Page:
Portland Police Bureau to partner with state police to crack down on street racing, drunk driving By:


By Jamie Goldberg and Shane Dixon Kavanaugh

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PORTLAND, Ore. — Gov. Tina Kotek is getting behind top public safety priorities in Portland.

Kotek said Wednesday that she has directed the Oregon State Police to partner with the Portland Police Bureau to crack down on illegal street racing and drunk driving within the city and would ask the Legislature for nearly $7 million to clear the law enforcement training backlog that has prevented new police officers from being deployed in Portland and other parts of the state.

“The mayor and the governor have also agreed to ask the Legislature for additional dollars to clear the law enforcement training backlog over the next two years, which could require as much as $6.8 million,” Elisabeth Shepard, a spokesperson for Kotek, wrote in an email. “We are committed to improving safety in Portland.”

Kotek and Portland Mayor Ted Wheeler had been in discussions in recent months about how the Oregon State Police could help with traffic enforcement in Portland and how to address the police training backlog.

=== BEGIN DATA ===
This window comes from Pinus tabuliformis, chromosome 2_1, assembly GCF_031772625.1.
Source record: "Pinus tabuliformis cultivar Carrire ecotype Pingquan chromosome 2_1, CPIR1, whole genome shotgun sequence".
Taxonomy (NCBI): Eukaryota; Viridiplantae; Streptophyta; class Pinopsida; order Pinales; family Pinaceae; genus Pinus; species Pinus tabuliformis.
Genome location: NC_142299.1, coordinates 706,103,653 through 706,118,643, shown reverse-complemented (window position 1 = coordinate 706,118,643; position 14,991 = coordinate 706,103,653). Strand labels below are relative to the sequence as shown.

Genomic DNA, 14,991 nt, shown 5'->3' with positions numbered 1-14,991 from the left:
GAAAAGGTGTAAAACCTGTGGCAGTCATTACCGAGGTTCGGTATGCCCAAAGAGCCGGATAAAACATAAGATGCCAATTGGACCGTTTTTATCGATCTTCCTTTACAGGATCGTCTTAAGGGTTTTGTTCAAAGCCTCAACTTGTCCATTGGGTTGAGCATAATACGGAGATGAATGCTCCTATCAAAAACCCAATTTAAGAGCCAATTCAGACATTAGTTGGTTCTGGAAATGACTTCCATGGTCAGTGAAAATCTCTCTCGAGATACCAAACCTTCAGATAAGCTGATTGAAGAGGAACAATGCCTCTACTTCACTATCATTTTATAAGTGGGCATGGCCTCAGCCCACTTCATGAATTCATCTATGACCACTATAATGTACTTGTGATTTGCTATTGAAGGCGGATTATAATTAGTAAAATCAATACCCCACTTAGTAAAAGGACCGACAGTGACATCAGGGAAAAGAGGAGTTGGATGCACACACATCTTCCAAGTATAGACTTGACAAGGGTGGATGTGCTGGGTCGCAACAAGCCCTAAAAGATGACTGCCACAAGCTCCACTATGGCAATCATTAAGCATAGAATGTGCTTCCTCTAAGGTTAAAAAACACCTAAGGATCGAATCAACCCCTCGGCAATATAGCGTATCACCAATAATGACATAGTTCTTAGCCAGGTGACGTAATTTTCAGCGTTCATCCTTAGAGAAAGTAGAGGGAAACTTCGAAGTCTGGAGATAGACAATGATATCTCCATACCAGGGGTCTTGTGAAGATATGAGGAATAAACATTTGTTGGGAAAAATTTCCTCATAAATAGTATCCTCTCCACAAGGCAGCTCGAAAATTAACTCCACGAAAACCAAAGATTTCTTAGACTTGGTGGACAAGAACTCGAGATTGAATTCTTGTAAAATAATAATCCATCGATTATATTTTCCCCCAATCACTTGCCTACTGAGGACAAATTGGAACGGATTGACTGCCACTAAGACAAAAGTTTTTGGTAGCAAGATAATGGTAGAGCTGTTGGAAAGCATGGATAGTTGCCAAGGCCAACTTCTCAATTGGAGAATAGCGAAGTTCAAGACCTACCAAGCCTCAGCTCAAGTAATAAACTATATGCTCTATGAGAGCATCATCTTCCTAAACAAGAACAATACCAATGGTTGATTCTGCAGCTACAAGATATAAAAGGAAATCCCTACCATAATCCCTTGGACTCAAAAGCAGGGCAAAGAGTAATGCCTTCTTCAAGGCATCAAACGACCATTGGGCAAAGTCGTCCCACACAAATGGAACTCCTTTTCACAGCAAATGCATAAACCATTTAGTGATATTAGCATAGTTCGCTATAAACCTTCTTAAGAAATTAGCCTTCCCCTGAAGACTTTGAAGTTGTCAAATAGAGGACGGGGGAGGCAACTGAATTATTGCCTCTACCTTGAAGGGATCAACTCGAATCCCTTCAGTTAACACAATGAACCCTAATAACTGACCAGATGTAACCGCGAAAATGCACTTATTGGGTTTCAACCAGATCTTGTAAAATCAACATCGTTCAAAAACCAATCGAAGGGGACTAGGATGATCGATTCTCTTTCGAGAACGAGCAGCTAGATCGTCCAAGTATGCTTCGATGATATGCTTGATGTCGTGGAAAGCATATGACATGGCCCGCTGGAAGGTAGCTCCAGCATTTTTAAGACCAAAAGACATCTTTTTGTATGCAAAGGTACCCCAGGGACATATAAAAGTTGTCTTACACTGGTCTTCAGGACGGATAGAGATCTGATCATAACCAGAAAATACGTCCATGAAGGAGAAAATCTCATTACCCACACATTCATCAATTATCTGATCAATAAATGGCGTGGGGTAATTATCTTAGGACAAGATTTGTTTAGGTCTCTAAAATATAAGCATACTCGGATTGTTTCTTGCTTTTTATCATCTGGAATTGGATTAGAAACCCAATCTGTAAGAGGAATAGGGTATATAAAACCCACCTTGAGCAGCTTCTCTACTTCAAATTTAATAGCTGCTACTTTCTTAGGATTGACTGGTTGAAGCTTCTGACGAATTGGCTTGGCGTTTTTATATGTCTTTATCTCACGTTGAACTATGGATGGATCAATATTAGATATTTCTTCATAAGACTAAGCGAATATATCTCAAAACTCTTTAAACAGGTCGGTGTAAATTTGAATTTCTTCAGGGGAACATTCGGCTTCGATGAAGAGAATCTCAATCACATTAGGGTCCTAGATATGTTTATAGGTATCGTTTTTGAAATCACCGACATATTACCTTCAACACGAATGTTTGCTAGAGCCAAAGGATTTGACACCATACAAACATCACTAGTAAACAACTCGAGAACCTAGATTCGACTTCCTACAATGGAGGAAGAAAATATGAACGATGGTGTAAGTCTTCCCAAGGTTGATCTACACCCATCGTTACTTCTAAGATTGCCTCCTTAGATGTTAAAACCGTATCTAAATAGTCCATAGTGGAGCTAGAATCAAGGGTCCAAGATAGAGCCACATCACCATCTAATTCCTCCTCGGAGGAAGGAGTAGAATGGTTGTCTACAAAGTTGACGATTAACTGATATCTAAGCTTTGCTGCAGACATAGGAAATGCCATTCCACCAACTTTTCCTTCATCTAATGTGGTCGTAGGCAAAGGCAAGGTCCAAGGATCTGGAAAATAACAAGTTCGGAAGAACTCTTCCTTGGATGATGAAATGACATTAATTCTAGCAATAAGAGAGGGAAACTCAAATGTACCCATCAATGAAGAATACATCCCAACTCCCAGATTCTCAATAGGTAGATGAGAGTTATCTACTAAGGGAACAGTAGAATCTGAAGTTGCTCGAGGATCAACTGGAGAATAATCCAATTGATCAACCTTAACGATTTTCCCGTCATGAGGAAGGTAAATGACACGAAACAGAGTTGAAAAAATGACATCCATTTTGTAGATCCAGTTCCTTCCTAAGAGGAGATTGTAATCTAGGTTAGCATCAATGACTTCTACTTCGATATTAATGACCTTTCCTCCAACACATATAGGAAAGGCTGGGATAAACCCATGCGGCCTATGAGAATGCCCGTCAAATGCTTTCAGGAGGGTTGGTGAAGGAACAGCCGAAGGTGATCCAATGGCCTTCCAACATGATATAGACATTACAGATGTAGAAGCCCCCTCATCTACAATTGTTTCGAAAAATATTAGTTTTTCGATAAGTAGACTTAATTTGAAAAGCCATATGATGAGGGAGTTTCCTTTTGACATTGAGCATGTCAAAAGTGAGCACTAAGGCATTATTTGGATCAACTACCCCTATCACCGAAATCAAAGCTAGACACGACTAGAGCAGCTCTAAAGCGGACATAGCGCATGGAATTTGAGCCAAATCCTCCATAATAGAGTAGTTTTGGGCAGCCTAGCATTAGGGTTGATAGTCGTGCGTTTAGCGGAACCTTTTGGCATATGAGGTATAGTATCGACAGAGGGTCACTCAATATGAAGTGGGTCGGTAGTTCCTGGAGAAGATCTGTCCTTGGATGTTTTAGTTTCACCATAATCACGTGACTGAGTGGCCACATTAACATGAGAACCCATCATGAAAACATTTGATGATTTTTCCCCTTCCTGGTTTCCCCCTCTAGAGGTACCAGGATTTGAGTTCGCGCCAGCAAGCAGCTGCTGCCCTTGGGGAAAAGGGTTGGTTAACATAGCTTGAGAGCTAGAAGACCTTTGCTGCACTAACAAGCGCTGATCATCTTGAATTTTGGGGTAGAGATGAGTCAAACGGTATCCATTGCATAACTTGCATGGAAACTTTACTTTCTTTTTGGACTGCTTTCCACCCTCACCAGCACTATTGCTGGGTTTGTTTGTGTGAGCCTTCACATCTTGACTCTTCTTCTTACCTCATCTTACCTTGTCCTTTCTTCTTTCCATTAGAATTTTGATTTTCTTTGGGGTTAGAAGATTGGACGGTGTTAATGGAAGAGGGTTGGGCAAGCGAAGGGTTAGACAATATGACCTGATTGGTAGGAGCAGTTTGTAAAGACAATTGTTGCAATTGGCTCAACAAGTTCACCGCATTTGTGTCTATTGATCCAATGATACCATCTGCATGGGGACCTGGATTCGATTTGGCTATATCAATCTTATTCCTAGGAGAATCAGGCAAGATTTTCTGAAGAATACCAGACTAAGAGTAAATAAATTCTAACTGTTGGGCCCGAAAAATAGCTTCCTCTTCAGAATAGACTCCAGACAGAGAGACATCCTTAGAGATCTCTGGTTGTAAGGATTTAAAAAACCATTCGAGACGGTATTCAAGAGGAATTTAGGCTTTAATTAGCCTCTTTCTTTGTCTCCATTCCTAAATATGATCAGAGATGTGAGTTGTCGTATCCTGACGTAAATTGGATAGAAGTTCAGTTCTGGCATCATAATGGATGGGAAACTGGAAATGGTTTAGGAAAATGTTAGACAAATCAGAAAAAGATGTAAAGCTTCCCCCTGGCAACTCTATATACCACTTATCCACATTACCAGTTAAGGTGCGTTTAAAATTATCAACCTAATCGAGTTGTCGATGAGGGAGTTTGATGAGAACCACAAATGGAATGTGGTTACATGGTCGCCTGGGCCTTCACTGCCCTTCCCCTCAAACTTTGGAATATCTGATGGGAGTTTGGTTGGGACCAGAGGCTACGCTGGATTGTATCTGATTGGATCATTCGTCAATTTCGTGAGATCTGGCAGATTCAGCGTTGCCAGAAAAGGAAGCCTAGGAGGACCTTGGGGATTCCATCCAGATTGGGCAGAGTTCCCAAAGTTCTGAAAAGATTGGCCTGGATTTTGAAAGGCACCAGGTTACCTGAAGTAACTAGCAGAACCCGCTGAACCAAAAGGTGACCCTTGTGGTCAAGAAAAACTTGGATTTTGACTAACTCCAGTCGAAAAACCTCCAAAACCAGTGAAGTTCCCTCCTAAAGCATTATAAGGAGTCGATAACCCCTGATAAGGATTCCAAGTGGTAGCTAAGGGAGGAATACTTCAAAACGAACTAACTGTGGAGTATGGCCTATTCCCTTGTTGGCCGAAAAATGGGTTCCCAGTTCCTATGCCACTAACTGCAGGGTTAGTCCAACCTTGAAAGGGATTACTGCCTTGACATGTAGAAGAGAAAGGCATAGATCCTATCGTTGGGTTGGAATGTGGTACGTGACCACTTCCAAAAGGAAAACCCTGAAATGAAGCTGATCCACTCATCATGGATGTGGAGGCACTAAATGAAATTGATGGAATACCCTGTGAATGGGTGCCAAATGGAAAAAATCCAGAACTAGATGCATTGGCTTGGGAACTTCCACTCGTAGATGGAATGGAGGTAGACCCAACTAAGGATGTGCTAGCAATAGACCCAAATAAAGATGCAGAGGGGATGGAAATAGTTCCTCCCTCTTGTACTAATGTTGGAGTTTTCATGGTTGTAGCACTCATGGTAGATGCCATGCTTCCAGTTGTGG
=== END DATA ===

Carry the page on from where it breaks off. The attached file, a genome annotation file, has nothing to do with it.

In a Feb. 27 letter to Wheeler, Kotek said that the state police didn’t have the resources to “engage regularly in enhanced patrols within the city of Portland,” but said she believed they could help the city address concerns around speed racing, street takeovers and drunk driving enforcement, specifically.

In the same letter, she also shot down a proposal from Wheeler for a temporary basic officer training course in the metro area but expressed support for providing additional resources to the Department of Public Safety Standards & Training to enable the department to increase its training offerings.

The Oregonian/OregonLive reported in January that Portland and other police agencies across the state had started gradually filling vacancies but were hamstrung by an up to five-month wait for spots in one of the state’s police basic training academy classes. At the same time, vacancies have made it harder for police to crack down on problems like street racing.

Wheeler learned about the governor’s planned request to the Legislature during his regular meeting with Kotek on Wednesday.

Wheeler said the partnership between the Oregon State Police and the Portland Police Bureau will “save lives” and praised Kotek for her support for increased funding to expand the police training staffing and course offerings.

The Portland Police Bureau “has done a tremendous job of recruiting and hiring over 100 sworn staff with diverse lived experience who are committed to serving our community,” Wheeler said in a statement. “With these concrete steps, they can get to work more quickly and make Portland safer for everyone.”

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